Late in the summer of 1875, a mounted police post was established at the confluence of the Bow and the Elbow rivers (in today's southern Alberta) by "F" Division of the North West Mounted Police. When the post was completed, Commander Ephrem A. Brisebois christened it Fort Brisebois, after himself. Unfortunately, Brisebois was very unpopular with his men, with his superiors, and with the traders who formed the community around the post. Because of this, Assistant Commissioner A.G. Irvine cancelled the name, and recommended that the post be called Fort Calgary. Brisebois regarded the order as a slight, and as a comment on his abilities and his future, and left the Force within months. He was appointed registrar of land titles for the federal district of Little Saskatchewan (Manitoba). Brisebois died of a massive heart attack at the age of 39 at his home in Minnedosa, Manitoba, on February 13, 1890. Today, Brisebois is primarily remembered as a street name in northwest Calgary.

February
13
1923

Several prominent Albertans, including Pat Burns and Senator Sir James Lougheed, agreed to address the members of the Westerners' Club of Montreal. The speakers' series was arranged in an attempt to dispel some of the tensions between the two areas of the country and to develop a greater mutual understanding of benefit to both.

February
17
1932

On December 31, 1931, near Fort McPherson in the Northwest Territories, a Royal Canadian Mounted Police officer who was investigating a complaint about traplines was shot and seriously wounded by trapper Albert Johnson. He became known as the "Mad Trapper of Rat River," escaped into the bush and survived for 48 days in temperatures averaging -40 C. Johnson was finally tracked down by famous Canadian bush pilot "Wop" May and killed in a shoot-out with police.

February
18
1946

Stores in Calgary were prepared for the first sale of nylon stockings since the beginning of the Second World War. Most stores hired extra security and handed out tickets to be exchanged for nylons in an effort to control the crowds. Some local companies allowed their female employees time off so that they could take their places in the lineups. Although most stores ran out of stock within 20 minutes, all expected further shipments by the end of the month.

February
13
1947

Leduc No. 1 WellOn February 13, 1947, Imperial Oil tapped into Leduc No. 1, opening up the vast Leduc oil fields. For 12 minutes, some 500 company personnel and guests watched as, with a sound like a freight train approaching, a roaring column of burning oil and gas shot flames 50 feet into the sky. The event marked the beginning of the modern era in Alberta's petroleum industry.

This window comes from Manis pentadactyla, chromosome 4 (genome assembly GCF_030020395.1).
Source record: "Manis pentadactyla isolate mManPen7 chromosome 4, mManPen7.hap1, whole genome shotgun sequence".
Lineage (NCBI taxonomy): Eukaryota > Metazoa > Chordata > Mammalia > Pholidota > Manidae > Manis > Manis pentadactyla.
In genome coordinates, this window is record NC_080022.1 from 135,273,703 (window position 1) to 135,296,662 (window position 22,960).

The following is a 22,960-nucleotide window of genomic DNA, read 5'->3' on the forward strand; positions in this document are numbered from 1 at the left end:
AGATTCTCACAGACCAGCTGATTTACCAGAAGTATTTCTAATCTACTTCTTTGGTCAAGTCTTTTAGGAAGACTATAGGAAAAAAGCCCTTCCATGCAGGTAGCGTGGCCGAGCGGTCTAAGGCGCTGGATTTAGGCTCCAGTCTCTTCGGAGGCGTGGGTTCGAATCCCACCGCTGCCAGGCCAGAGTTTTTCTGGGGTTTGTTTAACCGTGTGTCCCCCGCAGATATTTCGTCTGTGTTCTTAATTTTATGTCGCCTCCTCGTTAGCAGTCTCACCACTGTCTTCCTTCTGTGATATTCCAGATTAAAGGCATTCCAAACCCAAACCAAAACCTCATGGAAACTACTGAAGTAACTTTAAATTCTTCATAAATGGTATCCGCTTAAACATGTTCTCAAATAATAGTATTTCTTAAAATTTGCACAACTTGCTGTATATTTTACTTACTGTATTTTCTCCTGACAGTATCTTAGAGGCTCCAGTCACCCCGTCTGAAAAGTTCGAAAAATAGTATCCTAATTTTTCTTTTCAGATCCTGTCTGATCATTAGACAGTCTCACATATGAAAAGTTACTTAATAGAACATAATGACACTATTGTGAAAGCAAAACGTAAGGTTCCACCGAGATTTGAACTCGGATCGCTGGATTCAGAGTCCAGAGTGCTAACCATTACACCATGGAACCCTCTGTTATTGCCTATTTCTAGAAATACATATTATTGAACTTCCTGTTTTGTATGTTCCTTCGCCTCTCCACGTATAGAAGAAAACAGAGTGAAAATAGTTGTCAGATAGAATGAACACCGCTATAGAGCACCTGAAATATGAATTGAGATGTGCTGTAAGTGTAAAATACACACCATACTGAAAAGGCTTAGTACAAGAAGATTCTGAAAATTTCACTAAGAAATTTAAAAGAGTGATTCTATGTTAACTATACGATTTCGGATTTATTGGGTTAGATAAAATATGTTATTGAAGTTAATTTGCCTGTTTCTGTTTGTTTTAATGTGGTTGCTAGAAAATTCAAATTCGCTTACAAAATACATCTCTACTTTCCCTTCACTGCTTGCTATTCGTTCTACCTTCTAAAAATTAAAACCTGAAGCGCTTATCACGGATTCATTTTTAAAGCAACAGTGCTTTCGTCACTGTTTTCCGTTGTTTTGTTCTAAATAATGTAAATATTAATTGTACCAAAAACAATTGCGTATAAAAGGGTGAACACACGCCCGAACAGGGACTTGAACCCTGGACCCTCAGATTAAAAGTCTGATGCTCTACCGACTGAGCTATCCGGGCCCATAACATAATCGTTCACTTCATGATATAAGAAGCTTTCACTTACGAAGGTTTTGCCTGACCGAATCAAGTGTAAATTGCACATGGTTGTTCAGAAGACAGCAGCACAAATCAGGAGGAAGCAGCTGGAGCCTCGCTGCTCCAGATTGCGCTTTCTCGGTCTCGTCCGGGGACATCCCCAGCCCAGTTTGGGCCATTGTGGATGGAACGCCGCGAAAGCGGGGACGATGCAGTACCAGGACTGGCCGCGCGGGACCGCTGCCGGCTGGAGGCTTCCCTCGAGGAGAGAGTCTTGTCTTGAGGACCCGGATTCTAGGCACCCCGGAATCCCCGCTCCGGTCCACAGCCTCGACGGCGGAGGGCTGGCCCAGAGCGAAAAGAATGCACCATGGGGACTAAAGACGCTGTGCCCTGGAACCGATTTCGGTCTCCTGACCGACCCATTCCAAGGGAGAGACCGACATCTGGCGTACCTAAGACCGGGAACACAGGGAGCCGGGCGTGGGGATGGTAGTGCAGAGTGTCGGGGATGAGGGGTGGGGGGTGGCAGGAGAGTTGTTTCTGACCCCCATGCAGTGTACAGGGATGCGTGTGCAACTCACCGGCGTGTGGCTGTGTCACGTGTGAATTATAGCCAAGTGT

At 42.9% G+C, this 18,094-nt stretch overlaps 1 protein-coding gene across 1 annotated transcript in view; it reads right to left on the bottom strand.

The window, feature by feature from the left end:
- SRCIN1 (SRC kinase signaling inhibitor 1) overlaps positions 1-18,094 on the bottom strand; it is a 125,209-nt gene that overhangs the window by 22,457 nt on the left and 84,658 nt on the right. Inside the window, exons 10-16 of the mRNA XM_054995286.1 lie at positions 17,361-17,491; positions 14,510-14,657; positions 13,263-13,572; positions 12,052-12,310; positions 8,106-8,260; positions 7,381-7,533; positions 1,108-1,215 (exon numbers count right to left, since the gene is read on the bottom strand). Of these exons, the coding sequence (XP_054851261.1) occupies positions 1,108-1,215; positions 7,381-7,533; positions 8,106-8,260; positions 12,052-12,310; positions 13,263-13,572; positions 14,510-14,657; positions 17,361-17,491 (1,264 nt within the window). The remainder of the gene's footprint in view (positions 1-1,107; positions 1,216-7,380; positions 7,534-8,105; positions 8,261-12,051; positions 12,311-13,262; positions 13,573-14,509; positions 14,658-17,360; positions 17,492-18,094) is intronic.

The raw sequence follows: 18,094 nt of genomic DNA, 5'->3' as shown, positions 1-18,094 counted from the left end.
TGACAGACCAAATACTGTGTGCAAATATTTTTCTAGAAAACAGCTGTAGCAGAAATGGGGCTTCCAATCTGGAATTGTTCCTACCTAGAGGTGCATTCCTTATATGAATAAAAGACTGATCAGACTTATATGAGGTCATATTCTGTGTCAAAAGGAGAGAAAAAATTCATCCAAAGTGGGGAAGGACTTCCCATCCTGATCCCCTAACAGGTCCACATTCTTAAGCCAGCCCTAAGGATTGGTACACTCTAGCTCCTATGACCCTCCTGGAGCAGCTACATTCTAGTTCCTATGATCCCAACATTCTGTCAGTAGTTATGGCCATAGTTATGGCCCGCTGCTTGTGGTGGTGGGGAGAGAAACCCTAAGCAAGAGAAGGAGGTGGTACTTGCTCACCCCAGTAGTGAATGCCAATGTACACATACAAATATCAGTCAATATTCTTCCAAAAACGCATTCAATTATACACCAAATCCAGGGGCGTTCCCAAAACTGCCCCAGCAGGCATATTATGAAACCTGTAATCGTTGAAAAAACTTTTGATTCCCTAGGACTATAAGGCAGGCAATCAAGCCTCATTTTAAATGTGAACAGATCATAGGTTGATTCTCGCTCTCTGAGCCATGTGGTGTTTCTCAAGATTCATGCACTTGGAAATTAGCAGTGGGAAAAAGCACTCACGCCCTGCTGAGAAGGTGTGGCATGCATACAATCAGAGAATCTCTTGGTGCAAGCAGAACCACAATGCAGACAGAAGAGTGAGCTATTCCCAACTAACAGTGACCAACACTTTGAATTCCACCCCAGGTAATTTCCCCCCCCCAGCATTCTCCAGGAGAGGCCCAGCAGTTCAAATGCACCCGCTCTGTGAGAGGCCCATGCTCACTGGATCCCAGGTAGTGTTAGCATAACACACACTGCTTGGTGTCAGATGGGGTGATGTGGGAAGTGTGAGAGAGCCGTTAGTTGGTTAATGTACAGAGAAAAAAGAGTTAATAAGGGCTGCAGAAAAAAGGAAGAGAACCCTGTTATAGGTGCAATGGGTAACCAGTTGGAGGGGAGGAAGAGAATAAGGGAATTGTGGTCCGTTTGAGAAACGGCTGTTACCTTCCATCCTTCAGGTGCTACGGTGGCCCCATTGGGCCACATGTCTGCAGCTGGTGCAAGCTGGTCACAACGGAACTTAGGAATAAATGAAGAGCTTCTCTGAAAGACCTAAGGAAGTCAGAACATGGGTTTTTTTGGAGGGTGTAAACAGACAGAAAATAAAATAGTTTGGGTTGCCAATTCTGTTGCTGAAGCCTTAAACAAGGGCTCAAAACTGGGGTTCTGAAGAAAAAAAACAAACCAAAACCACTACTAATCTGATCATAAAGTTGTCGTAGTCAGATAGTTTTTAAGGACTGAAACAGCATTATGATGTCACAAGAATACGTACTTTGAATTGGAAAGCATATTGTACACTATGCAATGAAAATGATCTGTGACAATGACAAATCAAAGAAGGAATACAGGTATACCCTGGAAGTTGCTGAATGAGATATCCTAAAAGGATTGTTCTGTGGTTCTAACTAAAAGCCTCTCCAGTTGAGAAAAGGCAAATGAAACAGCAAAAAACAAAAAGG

February
14
1952

An article in Parade magazine described the sad plight of “The Lonely Bachelors of Dinosaur Valley”. According to the writer of the article, there were over 20 eligible young men in the Dorothy, Alberta district who owned prosperous ranches and sizeable bank accounts and who wanted to get married but who were unable to find wives because of the scarcity of marriageable women. After the article appeared, one bachelor received almost two thousand letters from young women as far away as Mexico and Holland. Although several of the bachelors began “pen-pal” relationships, none of them blossomed into romance.

February
15
1965

During the 1963 election campaign, Lester Pearson, leader of the federal Liberal Party, promised that, if elected, his government would ensure that Canada would get a flag of her own. During her history, Canada had officially flown the Union Jack, the Red Ensign and the Canadian Red Ensign, as well as a number of unofficial flags. But as the centennial of Confederation approached, public sentiment was strong for a uniquely Canadian design. Pearson referred the matter to an all-party committee and, after considerable and often abusive debate, the now-familiar red and white maple leaf became the official flag of Canada. On February 15, 1965, our new flag was raised at the Parliament Buildings in Ottawa.

February
14
1988

After years of anticipation and preparation, the XV Olympic Winter Games officially opened in Calgary on February 14, 1988. More than 60,000 spectators watched as the 18,000 km torch relay across Canada ended when the last torch bearer ignited the Olympic flame at McMahon Stadium. Nearly 1,800 athletes from 57 countries came to participate in the traditional sports of winter, including skiing, figure and speed skating, and ice hockey.